Sam and Sadie meet when they are 10 and 11 years old when both are in the children’s hospital. They connect over their love of gaming and the rest is history as they navigate their way through a life that sees them tackling many ups and downs. 

Tomorrow, and Tomorrow, and Tomorrow is a beautifully written novel with tiny, touching details that flow through the whole story. These thoughtful details are what will have you smiling and weeping from the first page to the last. We see the importance and the joy of having a friendship that crosses decades with you, highlighting the intimacy that is often taken for granted and the hole that can be left behind if that friendship were to fade away. 

Marriage Portrait by Maggie O’Farrell – Reviewed by Rosamund

The novel opens within a cold and forbidding fortress, where Lucrezia, Duchess of Ferrara is convinced of one thing – her husband intends to kill her.  Less than two years earlier she left the safety of her family home, the Medici palace in 16th Century Florence, for a dynastic marriage to a man promised to her, now dead, sister.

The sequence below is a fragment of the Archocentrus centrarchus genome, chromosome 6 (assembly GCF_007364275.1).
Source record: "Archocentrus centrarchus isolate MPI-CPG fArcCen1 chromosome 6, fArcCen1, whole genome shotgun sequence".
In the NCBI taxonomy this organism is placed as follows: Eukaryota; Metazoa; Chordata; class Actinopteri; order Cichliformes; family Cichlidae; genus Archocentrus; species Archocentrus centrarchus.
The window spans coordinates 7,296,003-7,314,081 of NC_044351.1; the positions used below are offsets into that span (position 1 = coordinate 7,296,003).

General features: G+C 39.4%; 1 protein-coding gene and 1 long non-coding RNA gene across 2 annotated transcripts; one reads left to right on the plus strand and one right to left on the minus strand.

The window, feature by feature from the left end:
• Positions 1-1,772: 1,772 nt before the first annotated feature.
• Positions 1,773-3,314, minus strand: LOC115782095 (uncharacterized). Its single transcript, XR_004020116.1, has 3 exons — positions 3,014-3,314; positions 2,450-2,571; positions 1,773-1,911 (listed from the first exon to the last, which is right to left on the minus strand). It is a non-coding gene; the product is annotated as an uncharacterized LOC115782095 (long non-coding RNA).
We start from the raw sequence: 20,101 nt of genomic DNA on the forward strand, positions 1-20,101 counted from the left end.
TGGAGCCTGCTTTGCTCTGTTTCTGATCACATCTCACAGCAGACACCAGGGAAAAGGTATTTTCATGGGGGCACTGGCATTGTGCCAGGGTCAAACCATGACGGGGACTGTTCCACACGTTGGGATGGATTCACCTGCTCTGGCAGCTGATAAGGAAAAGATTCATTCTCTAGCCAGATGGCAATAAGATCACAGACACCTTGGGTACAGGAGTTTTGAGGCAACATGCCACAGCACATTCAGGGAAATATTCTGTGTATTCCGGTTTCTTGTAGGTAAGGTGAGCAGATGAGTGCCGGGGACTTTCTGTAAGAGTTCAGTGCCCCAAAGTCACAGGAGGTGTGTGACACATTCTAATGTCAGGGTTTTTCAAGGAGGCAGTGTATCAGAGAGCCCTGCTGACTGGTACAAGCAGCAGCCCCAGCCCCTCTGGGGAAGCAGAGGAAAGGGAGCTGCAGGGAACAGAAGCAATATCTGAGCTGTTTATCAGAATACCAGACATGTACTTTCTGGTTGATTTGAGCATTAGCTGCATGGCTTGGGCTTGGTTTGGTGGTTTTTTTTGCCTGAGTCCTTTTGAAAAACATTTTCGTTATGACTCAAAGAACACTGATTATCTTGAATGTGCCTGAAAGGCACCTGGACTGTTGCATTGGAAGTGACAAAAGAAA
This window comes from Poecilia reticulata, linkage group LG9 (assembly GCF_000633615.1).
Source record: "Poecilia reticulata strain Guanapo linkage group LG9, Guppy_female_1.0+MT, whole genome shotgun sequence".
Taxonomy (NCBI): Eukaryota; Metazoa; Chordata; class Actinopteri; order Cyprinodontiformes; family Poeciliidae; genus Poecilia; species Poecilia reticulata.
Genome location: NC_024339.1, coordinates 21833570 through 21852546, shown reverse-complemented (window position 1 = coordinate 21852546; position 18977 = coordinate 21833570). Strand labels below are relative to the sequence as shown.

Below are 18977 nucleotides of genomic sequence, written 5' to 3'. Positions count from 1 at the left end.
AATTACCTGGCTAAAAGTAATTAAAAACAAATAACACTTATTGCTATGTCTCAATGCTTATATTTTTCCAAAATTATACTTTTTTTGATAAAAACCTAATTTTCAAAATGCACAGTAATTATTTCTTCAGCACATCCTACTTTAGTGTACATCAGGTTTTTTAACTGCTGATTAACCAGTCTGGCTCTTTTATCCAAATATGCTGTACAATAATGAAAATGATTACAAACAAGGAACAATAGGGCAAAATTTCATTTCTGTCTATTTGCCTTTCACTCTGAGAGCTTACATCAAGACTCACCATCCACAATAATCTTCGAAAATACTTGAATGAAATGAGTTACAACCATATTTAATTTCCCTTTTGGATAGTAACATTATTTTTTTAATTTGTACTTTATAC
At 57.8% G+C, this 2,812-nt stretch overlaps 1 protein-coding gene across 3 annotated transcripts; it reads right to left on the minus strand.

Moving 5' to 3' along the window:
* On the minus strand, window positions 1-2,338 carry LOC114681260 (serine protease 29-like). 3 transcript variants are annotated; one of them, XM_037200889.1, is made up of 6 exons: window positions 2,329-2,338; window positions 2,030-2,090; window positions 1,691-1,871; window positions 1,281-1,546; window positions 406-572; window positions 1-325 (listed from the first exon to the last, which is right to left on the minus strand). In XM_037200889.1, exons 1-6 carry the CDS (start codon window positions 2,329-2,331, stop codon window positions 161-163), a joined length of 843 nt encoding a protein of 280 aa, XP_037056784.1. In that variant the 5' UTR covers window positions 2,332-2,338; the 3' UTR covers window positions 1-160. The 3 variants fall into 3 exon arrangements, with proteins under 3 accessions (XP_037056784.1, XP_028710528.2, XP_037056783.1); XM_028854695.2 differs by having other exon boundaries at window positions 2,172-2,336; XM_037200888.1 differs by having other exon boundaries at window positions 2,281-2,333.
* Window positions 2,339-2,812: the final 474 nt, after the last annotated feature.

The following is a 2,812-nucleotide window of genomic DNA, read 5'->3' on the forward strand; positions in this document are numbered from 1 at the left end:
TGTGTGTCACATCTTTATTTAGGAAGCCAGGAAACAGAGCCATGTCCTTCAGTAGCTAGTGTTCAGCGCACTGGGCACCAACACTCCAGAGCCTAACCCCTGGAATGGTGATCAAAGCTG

Maggie O’Farrell, blends historical circumstance with her own brilliant imagination to create an exquisitely described story, full of texture and colour, set in a world where a noble woman’s role was to exchange one gilded prison for another.  If you discovered Maggie O’Farrell with Hamlet, read on, you will not be disappointed.

Super-Infinite by Katherine Rundell – Reviewed by Rosamund 

Katherine Rundell has the magic touch – erudite, passionate about her subject, but always readable, she brings the life and world of this most radical poet, John Donne, vividly to life.  I only wish I’d had her at my side when studying him at school.